Photograph by Emma Jeffery
Prostate Cancer Study
We are now carrying out a prostate cancer study. There are massively powerful reasons for such work. Prostate cancer is a major killer and the current test, the prostate specific antigen test [PSA], is unreliable.
If dogs can sniff prostate cancer from a urine sample the chances are high that from the results of the dogs’ sniffing research, a test can be developed that is far superior to the PSA (prostate specific antigen) test. The results would indicate the existence of a potential odour signature of prostate cancer that may correspond to one or, more likely, multiple volatiles.
A recent study has been completed by Cornu et al, "Olfactory Detection of prostate cancer by Dogs Sniffing Urine: A Step Forward in Early Diagnosis". This study which looked at only one dog has shown very promising results and concludes that this work opens the door of volatile detection for prostate cancer diagnosis. The results provide a new insight in the field, further work and research would be of huge value and has the potential to answer questions that could lead to a significant improvement in the screening and early diagnosis of prostate cancer.
The charity is working in conjunction with Professor Karol Sikora, mass spectrometry scientists and a medical statistician in the detection of prostate cancer from human breath and urine. There are massively powerful reasons for such a study. Prostate cancer is a major killer and the current test, the prostate specific antigen test [PSA], is so unreliable that many GP’s are reluctant to use it. If dogs can sniff prostate cancer from a urine sample the chances are high that from the results of the dogs’ sniffing research, a test can be developed that is far superior to the PSA test. The results would indicate the existence of a potential odour signature of prostate cancer that may correspond to one or, more likely, multiple Volatiles. These molecules should then be assessed by specific gas chromatography/mass spectrometry analysis.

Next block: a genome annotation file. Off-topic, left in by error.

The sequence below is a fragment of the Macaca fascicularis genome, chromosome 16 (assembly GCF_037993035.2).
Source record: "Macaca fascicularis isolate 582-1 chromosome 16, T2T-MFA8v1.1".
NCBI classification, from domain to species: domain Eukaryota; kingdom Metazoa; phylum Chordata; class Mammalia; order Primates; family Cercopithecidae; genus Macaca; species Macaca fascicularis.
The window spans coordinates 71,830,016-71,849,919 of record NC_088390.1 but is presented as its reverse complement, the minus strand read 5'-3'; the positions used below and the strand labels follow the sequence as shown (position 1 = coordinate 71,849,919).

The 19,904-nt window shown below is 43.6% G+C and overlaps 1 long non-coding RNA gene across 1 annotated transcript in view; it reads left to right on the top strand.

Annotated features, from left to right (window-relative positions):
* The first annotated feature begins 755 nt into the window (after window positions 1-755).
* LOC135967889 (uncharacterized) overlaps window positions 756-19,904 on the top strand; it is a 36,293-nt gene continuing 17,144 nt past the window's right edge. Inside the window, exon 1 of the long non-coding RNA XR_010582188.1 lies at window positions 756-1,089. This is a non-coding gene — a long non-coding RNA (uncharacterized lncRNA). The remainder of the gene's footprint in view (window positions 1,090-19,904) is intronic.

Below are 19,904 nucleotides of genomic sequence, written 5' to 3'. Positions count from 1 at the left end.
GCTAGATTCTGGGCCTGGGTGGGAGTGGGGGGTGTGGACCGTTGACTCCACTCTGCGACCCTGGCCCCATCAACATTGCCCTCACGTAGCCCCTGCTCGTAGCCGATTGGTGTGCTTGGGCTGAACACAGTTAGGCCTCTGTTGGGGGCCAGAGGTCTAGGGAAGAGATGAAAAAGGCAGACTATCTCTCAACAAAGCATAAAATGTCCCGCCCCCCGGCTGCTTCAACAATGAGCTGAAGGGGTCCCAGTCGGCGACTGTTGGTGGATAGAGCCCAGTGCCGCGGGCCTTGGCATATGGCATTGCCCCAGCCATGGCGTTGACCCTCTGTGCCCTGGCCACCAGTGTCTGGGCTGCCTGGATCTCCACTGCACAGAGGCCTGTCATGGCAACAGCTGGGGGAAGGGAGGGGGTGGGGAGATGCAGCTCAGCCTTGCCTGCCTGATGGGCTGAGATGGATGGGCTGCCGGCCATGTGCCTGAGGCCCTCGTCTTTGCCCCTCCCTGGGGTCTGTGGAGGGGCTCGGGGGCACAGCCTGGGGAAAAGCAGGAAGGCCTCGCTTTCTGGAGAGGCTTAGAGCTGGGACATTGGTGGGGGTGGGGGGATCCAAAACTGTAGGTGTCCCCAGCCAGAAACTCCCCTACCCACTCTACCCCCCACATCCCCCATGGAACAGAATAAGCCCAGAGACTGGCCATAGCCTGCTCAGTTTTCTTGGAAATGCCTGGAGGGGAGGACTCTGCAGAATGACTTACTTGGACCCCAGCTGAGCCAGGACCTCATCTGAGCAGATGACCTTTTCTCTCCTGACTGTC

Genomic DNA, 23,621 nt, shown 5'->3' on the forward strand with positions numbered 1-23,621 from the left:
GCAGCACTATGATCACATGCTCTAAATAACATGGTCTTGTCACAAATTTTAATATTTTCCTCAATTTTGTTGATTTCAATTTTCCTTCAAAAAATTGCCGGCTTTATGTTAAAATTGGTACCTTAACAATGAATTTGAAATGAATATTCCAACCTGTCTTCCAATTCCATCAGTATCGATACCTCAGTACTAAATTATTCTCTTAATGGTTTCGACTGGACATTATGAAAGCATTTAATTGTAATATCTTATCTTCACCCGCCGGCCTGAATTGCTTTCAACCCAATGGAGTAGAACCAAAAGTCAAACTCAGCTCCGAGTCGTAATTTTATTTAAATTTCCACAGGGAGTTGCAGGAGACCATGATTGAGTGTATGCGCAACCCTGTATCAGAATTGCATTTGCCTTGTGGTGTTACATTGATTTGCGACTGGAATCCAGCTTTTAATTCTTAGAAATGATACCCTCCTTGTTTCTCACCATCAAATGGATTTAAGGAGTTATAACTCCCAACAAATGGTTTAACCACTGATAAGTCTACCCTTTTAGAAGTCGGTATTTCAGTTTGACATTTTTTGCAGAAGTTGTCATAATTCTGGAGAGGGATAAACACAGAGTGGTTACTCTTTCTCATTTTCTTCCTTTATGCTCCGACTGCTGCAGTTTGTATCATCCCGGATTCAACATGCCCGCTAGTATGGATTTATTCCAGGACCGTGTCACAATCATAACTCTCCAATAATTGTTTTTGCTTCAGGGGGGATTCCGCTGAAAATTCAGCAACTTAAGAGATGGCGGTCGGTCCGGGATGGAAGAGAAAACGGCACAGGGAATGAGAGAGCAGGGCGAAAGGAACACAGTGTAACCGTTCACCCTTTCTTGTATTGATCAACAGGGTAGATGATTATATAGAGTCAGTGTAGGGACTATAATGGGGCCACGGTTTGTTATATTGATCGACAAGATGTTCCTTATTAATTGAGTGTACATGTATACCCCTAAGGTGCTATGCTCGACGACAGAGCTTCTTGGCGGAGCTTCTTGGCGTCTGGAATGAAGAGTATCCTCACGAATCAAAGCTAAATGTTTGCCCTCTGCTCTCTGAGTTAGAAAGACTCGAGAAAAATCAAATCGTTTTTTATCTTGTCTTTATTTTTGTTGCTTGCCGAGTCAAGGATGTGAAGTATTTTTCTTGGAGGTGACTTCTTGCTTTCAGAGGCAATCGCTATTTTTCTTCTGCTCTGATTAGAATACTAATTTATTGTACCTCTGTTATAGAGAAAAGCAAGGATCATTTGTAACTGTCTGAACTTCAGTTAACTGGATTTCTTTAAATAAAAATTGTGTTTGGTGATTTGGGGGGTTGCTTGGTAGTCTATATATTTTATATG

We understand already from publication that dogs can smell prostate from urine and are investigating identifying the different markers between psa and cancer.
A lot more research needs to be done from a practical point of view to clearly determine a Cancer Detection Dogs accuracy level. We are are running intense trials using the RasCargo™ system which involves placing samples on a rack and observing the number of dogs that indicate.
So how can our Cancer Detection Dogs help in the future?
PSA tests are unreliable. The PSA's high false positive rate could be complimented by a second line cancer screening service that demonstrated a low false positive rate and higher accuracy.
Second line screening of this nature is already in place in Tanzania where rats are used for the second-line screening of human TB. APOPO offers second-line screening to partner hospitals which has increased new case detection rates of TB by over 30%.
Prostate Cancer key facts
1 in 3 men are missed through current level of tests
Prostate cancer is now the most common cancer in men in the UK
Every day more than 112 men are diagnosed with prostate cancer in the UK
Prostate cancer is the 2nd most common cause of cancer death in the UK
Men are dying uneccessarily